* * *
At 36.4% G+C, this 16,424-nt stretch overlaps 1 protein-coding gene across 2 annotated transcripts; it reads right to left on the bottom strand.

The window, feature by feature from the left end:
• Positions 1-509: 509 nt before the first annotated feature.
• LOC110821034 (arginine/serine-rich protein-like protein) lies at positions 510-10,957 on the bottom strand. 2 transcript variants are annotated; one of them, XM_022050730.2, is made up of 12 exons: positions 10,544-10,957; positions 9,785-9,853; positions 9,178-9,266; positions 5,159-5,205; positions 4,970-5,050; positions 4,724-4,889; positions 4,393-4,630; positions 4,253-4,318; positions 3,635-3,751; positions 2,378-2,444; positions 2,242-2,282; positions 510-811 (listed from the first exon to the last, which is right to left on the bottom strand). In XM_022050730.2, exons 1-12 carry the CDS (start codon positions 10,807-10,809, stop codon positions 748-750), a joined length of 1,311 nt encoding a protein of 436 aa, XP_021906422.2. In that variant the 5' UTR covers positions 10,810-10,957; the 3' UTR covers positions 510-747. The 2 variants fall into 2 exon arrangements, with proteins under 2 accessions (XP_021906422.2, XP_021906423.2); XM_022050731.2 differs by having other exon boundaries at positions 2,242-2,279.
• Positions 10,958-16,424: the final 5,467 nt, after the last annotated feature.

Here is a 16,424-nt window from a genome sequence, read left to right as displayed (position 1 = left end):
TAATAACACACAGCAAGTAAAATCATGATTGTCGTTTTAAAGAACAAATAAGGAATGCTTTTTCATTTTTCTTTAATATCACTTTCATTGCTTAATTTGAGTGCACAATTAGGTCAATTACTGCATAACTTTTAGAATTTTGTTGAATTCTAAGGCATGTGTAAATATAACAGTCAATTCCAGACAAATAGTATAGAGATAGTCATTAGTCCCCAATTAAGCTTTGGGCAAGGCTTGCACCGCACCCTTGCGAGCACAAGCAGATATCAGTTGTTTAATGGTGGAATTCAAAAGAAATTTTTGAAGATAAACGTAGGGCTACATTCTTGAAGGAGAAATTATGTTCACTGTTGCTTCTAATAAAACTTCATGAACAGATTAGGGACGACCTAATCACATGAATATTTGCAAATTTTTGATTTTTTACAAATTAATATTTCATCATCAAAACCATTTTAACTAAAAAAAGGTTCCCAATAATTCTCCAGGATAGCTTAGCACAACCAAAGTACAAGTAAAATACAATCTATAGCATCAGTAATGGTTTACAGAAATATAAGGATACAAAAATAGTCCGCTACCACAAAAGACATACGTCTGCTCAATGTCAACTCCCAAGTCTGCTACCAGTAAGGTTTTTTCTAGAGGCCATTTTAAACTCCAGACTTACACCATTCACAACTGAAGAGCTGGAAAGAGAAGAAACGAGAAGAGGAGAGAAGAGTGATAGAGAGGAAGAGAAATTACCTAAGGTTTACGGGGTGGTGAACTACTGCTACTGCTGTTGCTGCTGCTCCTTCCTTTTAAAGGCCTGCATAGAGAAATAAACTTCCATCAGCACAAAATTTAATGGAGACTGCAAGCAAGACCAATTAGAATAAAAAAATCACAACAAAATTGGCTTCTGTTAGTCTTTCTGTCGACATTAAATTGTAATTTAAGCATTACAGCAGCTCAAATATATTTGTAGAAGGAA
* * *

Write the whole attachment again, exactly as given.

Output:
At 36.4% G+C, this 16,424-nt stretch overlaps 1 protein-coding gene across 2 annotated transcripts; it reads right to left on the bottom strand.

The window, feature by feature from the left end:
• Positions 1-509: 509 nt before the first annotated feature.
• LOC110821034 (arginine/serine-rich protein-like protein) lies at positions 510-10,957 on the bottom strand. 2 transcript variants are annotated; one of them, XM_022050730.2, is made up of 12 exons: positions 10,544-10,957; positions 9,785-9,853; positions 9,178-9,266; positions 5,159-5,205; positions 4,970-5,050; positions 4,724-4,889; positions 4,393-4,630; positions 4,253-4,318; positions 3,635-3,751; positions 2,378-2,444; positions 2,242-2,282; positions 510-811 (listed from the first exon to the last, which is right to left on the bottom strand). In XM_022050730.2, exons 1-12 carry the CDS (start codon positions 10,807-10,809, stop codon positions 748-750), a joined length of 1,311 nt encoding a protein of 436 aa, XP_021906422.2. In that variant the 5' UTR covers positions 10,810-10,957; the 3' UTR covers positions 510-747. The 2 variants fall into 2 exon arrangements, with proteins under 2 accessions (XP_021906422.2, XP_021906423.2); XM_022050731.2 differs by having other exon boundaries at positions 2,242-2,279.
• Positions 10,958-16,424: the final 5,467 nt, after the last annotated feature.

Here is a 16,424-nt window from a genome sequence, read left to right as displayed (position 1 = left end):
TAATAACACACAGCAAGTAAAATCATGATTGTCGTTTTAAAGAACAAATAAGGAATGCTTTTTCATTTTTCTTTAATATCACTTTCATTGCTTAATTTGAGTGCACAATTAGGTCAATTACTGCATAACTTTTAGAATTTTGTTGAATTCTAAGGCATGTGTAAATATAACAGTCAATTCCAGACAAATAGTATAGAGATAGTCATTAGTCCCCAATTAAGCTTTGGGCAAGGCTTGCACCGCACCCTTGCGAGCACAAGCAGATATCAGTTGTTTAATGGTGGAATTCAAAAGAAATTTTTGAAGATAAACGTAGGGCTACATTCTTGAAGGAGAAATTATGTTCACTGTTGCTTCTAATAAAACTTCATGAACAGATTAGGGACGACCTAATCACATGAATATTTGCAAATTTTTGATTTTTTACAAATTAATATTTCATCATCAAAACCATTTTAACTAAAAAAAGGTTCCCAATAATTCTCCAGGATAGCTTAGCACAACCAAAGTACAAGTAAAATACAATCTATAGCATCAGTAATGGTTTACAGAAATATAAGGATACAAAAATAGTCCGCTACCACAAAAGACATACGTCTGCTCAATGTCAACTCCCAAGTCTGCTACCAGTAAGGTTTTTTCTAGAGGCCATTTTAAACTCCAGACTTACACCATTCACAACTGAAGAGCTGGAAAGAGAAGAAACGAGAAGAGGAGAGAAGAGTGATAGAGAGGAAGAGAAATTACCTAAGGTTTACGGGGTGGTGAACTACTGCTACTGCTGTTGCTGCTGCTCCTTCCTTTTAAAGGCCTGCATAGAGAAATAAACTTCCATCAGCACAAAATTTAATGGAGACTGCAAGCAAGACCAATTAGAATAAAAAAATCACAACAAAATTGGCTTCTGTTAGTCTTTCTGTCGACATTAAATTGTAATTTAAGCATTACAGCAGCTCAAATATATTTGTAGAAGGAA